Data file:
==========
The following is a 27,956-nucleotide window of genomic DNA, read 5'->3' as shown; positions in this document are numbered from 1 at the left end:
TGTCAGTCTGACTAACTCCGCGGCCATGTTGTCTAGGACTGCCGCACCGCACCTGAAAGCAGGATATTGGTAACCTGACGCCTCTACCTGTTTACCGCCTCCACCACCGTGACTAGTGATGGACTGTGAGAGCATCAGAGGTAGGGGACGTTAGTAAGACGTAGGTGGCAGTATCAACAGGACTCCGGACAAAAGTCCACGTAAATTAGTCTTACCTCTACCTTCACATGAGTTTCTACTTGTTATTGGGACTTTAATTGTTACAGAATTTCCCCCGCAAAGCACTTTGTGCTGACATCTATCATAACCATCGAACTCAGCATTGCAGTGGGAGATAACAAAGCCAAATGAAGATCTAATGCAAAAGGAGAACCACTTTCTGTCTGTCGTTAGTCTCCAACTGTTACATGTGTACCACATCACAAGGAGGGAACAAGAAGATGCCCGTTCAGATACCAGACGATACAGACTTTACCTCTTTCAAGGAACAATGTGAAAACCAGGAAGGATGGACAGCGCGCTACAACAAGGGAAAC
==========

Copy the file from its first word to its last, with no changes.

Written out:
The following is a 27,956-nucleotide window of genomic DNA, read 5'->3' as shown; positions in this document are numbered from 1 at the left end:
TGTCAGTCTGACTAACTCCGCGGCCATGTTGTCTAGGACTGCCGCACCGCACCTGAAAGCAGGATATTGGTAACCTGACGCCTCTACCTGTTTACCGCCTCCACCACCGTGACTAGTGATGGACTGTGAGAGCATCAGAGGTAGGGGACGTTAGTAAGACGTAGGTGGCAGTATCAACAGGACTCCGGACAAAAGTCCACGTAAATTAGTCTTACCTCTACCTTCACATGAGTTTCTACTTGTTATTGGGACTTTAATTGTTACAGAATTTCCCCCGCAAAGCACTTTGTGCTGACATCTATCATAACCATCGAACTCAGCATTGCAGTGGGAGATAACAAAGCCAAATGAAGATCTAATGCAAAAGGAGAACCACTTTCTGTCTGTCGTTAGTCTCCAACTGTTACATGTGTACCACATCACAAGGAGGGAACAAGAAGATGCCCGTTCAGATACCAGACGATACAGACTTTACCTCTTTCAAGGAACAATGTGAAAACCAGGAAGGATGGACAGCGCGCTACAACAAGGGAAAC